Chris Curtis celebrates his UFC win

Chris Curtis and Marc-Andre Barriault will meet in a middleweight UFC 297 showdown on this weekend’s main card.

Chris “The Action Man” Curtis, 36, is currently the #14 ranked middleweight in the UFC. He joined the UFC later in his career but climbed into the rankings quickly while accruing a 4-2 record, 3 of which have come via knockout.

Unranked and 5-5 in the UFC, Marc-Andre “Powerbar” Barriault, 33, is on a two-fight winning streak as he enters the UFC cage in his home country on Saturday night.

Betting Odds

Curtis is nearly a -200 favorite in most books, but a cheaper price can still be found in some places.

Fight Breakdown

Curtis, despite his whinney antics in post-fight interviews and on social media, is a handicapper’s dream because he is incredibly consistent both in fight style and performance.

Curtis is a low-output but powerful southpaw boxer who uses a defensively sound high guard, and stout takedown defense allows him to predatorily move into his preferred range where his heavy hooks can do devastating damage.

If he faces an opponent willing to move forward linearly or fights passively so that Curtis can walk forward, Curtis often wins and wins empathically. Even in fights where he may be losing the volume battle early, if he is given his preferred style, Curtis often finds the one-hitter-quitter necessary to win.

However, against lateral movement, varied striking outside of boxing range, or technically sound counterstrikers, Curtis struggles significantly to get his offense going. In these fights, he often loses the volume battle en route to a decision loss- consistency in both style and production.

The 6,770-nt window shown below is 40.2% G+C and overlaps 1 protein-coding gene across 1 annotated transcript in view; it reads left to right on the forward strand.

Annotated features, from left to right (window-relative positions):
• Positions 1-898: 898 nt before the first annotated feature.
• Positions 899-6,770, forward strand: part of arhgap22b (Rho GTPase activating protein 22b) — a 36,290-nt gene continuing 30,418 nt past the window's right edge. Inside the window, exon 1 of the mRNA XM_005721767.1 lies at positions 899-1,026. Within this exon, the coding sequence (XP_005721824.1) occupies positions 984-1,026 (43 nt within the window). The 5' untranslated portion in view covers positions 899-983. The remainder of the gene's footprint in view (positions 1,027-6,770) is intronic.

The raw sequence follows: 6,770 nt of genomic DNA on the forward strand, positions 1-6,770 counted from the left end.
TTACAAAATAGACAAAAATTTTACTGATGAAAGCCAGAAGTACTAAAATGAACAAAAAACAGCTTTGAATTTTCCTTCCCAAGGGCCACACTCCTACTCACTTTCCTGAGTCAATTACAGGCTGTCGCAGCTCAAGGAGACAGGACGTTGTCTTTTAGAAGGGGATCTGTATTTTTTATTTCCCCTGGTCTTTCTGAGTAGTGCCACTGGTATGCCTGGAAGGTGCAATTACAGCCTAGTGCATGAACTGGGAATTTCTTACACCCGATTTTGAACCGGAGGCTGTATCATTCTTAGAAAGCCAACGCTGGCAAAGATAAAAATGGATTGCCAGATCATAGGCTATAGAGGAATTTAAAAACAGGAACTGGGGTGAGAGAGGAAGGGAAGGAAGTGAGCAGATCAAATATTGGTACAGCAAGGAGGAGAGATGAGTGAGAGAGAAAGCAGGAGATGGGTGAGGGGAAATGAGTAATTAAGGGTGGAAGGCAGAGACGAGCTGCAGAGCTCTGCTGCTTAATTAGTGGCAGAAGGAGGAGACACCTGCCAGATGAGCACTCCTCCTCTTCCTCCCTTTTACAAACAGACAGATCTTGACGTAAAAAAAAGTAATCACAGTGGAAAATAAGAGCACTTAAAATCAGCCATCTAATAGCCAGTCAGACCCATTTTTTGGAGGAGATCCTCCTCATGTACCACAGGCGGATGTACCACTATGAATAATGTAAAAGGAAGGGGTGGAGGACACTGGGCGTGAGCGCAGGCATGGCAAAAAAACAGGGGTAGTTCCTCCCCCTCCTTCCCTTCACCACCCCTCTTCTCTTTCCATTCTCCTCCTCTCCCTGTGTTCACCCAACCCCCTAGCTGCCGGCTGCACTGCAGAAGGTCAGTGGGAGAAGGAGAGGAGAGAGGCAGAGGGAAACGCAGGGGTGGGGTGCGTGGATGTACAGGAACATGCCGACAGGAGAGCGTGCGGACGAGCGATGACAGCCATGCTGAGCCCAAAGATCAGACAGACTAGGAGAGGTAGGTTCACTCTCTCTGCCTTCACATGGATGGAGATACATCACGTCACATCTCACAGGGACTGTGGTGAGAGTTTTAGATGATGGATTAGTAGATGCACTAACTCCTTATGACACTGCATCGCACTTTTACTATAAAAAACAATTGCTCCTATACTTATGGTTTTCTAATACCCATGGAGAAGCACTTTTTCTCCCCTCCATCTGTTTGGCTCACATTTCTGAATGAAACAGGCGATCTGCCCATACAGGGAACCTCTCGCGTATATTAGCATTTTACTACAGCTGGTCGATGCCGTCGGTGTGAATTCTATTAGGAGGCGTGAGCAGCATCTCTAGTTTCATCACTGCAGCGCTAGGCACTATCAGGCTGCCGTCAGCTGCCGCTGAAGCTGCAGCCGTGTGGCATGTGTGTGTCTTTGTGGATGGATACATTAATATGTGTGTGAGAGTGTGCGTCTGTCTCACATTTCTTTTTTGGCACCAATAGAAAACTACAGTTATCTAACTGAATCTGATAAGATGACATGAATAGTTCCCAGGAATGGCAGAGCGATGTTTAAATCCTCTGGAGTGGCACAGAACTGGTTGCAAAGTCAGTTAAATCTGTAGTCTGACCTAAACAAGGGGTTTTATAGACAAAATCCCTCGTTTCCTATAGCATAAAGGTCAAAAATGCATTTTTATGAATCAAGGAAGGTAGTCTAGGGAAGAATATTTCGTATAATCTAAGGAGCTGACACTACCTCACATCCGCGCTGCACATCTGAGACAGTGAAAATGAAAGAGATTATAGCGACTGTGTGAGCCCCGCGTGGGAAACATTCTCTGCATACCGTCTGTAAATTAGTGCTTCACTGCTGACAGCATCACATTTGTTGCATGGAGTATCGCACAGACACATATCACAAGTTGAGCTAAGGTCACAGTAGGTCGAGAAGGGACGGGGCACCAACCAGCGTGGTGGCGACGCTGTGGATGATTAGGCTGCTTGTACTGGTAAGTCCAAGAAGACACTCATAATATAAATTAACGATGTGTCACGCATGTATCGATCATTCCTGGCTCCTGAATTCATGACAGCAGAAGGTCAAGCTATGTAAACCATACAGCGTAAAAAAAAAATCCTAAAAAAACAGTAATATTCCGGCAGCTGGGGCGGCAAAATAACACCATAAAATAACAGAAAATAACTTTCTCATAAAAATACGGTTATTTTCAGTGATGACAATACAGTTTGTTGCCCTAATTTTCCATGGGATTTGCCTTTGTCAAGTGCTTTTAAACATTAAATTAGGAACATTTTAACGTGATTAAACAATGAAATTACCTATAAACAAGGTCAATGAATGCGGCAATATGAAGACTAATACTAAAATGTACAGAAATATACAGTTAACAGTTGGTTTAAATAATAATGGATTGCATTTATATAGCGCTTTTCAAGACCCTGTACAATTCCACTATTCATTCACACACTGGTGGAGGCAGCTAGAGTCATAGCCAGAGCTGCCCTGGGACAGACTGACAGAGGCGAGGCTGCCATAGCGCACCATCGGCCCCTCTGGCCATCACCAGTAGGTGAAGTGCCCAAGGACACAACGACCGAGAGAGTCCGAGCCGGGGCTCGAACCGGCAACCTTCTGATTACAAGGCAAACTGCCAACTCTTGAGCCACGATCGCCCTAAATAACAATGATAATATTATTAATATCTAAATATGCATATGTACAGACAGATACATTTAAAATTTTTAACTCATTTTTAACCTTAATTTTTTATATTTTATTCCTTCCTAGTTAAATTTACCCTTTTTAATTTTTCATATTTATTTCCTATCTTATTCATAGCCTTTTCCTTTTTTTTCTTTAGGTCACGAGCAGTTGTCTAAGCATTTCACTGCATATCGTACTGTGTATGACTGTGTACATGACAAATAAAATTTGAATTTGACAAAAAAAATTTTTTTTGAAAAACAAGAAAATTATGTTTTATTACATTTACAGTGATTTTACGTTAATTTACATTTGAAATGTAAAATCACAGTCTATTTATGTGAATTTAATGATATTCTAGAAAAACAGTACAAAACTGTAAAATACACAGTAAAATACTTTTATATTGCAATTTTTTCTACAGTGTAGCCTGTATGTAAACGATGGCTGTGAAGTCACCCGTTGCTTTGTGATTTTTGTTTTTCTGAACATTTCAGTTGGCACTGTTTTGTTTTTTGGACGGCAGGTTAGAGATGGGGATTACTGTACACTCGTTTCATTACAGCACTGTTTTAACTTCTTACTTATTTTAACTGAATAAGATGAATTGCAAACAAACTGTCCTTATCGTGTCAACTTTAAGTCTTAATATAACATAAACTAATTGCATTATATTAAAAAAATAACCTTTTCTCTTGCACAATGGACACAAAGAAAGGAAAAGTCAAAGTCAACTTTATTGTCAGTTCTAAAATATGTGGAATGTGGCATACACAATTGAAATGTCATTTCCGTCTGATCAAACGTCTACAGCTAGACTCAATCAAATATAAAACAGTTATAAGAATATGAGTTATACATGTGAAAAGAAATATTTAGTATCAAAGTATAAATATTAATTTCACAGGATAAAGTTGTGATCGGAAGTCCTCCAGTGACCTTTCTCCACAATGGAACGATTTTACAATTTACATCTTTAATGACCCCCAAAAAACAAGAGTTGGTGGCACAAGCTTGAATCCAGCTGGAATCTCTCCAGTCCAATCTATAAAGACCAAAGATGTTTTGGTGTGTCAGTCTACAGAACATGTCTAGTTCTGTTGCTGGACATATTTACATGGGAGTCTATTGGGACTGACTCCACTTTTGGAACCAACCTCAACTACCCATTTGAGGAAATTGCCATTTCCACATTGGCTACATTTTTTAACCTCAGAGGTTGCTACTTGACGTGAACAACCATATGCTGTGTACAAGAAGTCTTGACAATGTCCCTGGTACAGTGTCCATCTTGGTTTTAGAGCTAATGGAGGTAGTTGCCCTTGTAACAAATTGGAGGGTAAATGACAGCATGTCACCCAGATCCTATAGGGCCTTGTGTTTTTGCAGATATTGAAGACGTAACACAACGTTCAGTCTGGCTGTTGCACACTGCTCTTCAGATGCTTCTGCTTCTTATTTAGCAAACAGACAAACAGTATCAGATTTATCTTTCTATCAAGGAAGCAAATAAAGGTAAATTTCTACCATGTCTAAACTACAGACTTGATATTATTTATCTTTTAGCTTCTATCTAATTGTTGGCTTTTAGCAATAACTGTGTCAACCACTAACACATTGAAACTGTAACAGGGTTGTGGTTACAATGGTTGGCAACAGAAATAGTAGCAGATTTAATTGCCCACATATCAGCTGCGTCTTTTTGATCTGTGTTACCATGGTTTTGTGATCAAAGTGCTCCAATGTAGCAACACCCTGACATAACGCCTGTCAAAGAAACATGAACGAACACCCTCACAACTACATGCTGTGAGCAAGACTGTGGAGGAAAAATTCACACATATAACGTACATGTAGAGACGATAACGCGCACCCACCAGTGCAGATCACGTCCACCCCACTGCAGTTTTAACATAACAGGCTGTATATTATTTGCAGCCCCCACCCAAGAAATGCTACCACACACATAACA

Barriault is a fighter with two identities, neither of which he’s been able to implement with consistent success, nor has he been able to meld them together successfully.

Early in his career, Barriault was a low-volume robotic striker who was dead set on finding the power strike necessary to end the fight quickly. Then, upon facing fighters he couldn’t bully and knockout, Barriault lost 3 in a row.

Following his losing streak, “Powerbar” reinvented his style to rely less on the knockout. He started to ramp up the volume and look to overwhelm his opponents with output and well-timed clinch wrestling.

Given his power was likely over-exaggerated because of poor competition, Barriault has found more success with his new volume striking when facing a higher level of competition. In either case, though, Barriault’s striking is robotic and basic, often dependent on his size and technique rather than speed and fluidity.

Barriault is 5-5 in the UFC because he is powerful enough to knock out glass jaws and has enough volume to overwhelm poor strikers, but his losses come when he faces fighters with a reliable chin, versatility, and athleticism or speed.


This fight is tailor-made for Curtis to find consistent success, even after bouts of inactivity. Barriault’s slow and linear movements should, pun intended, walk right into Curtis’s preferred pocket boxing.

Once in the pocket, Curtis will have the edge in speed, power, and combinations. Barriault will need to be all the way out, at range, or all the way in, in the clinch, if he hopes to negate Curtis.

But, Barriault has not shown an ability to do this reliably. As long as Curtis doesn’t drop too many minutes in each round to Barriault’s volume, he should win a decision, if not secure a late-round knockout.

Best Bet: Curtis to win (-170) – bet now at MyBookie

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